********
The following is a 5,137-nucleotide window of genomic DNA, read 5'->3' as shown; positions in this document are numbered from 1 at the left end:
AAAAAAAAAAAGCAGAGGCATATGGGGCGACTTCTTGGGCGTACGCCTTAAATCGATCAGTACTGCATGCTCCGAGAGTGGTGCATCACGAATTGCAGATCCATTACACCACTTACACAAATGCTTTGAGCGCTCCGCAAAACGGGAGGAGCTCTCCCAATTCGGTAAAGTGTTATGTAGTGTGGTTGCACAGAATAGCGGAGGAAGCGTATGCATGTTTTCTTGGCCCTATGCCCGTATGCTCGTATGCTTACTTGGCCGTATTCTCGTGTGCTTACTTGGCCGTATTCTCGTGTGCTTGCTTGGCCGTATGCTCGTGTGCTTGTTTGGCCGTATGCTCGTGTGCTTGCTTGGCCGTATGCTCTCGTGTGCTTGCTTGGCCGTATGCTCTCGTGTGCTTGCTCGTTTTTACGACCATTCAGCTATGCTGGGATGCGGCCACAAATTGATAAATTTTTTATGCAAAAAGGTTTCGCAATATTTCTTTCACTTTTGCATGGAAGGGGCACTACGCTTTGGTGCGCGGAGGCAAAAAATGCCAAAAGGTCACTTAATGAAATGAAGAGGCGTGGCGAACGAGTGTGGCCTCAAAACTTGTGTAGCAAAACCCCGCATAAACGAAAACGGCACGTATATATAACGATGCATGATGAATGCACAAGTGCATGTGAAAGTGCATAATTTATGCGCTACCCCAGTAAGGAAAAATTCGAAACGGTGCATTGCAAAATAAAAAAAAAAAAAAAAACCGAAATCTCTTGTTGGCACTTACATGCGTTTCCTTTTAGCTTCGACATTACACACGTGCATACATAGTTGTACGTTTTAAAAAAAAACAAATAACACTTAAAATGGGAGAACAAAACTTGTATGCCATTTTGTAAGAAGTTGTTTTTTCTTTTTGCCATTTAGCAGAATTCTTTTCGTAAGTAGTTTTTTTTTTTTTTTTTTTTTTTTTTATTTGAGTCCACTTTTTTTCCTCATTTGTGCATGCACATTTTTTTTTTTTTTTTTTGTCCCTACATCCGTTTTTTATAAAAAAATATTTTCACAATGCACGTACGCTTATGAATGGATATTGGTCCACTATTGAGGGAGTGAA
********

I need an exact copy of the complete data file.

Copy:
The following is a 5,137-nucleotide window of genomic DNA, read 5'->3' as shown; positions in this document are numbered from 1 at the left end:
AAAAAAAAAAAGCAGAGGCATATGGGGCGACTTCTTGGGCGTACGCCTTAAATCGATCAGTACTGCATGCTCCGAGAGTGGTGCATCACGAATTGCAGATCCATTACACCACTTACACAAATGCTTTGAGCGCTCCGCAAAACGGGAGGAGCTCTCCCAATTCGGTAAAGTGTTATGTAGTGTGGTTGCACAGAATAGCGGAGGAAGCGTATGCATGTTTTCTTGGCCCTATGCCCGTATGCTCGTATGCTTACTTGGCCGTATTCTCGTGTGCTTACTTGGCCGTATTCTCGTGTGCTTGCTTGGCCGTATGCTCGTGTGCTTGTTTGGCCGTATGCTCGTGTGCTTGCTTGGCCGTATGCTCTCGTGTGCTTGCTTGGCCGTATGCTCTCGTGTGCTTGCTCGTTTTTACGACCATTCAGCTATGCTGGGATGCGGCCACAAATTGATAAATTTTTTATGCAAAAAGGTTTCGCAATATTTCTTTCACTTTTGCATGGAAGGGGCACTACGCTTTGGTGCGCGGAGGCAAAAAATGCCAAAAGGTCACTTAATGAAATGAAGAGGCGTGGCGAACGAGTGTGGCCTCAAAACTTGTGTAGCAAAACCCCGCATAAACGAAAACGGCACGTATATATAACGATGCATGATGAATGCACAAGTGCATGTGAAAGTGCATAATTTATGCGCTACCCCAGTAAGGAAAAATTCGAAACGGTGCATTGCAAAATAAAAAAAAAAAAAAAAACCGAAATCTCTTGTTGGCACTTACATGCGTTTCCTTTTAGCTTCGACATTACACACGTGCATACATAGTTGTACGTTTTAAAAAAAAACAAATAACACTTAAAATGGGAGAACAAAACTTGTATGCCATTTTGTAAGAAGTTGTTTTTTCTTTTTGCCATTTAGCAGAATTCTTTTCGTAAGTAGTTTTTTTTTTTTTTTTTTTTTTTTTTATTTGAGTCCACTTTTTTTCCTCATTTGTGCATGCACATTTTTTTTTTTTTTTTTTGTCCCTACATCCGTTTTTTATAAAAAAATATTTTCACAATGCACGTACGCTTATGAATGGATATTGGTCCACTATTGAGGGAGTGAA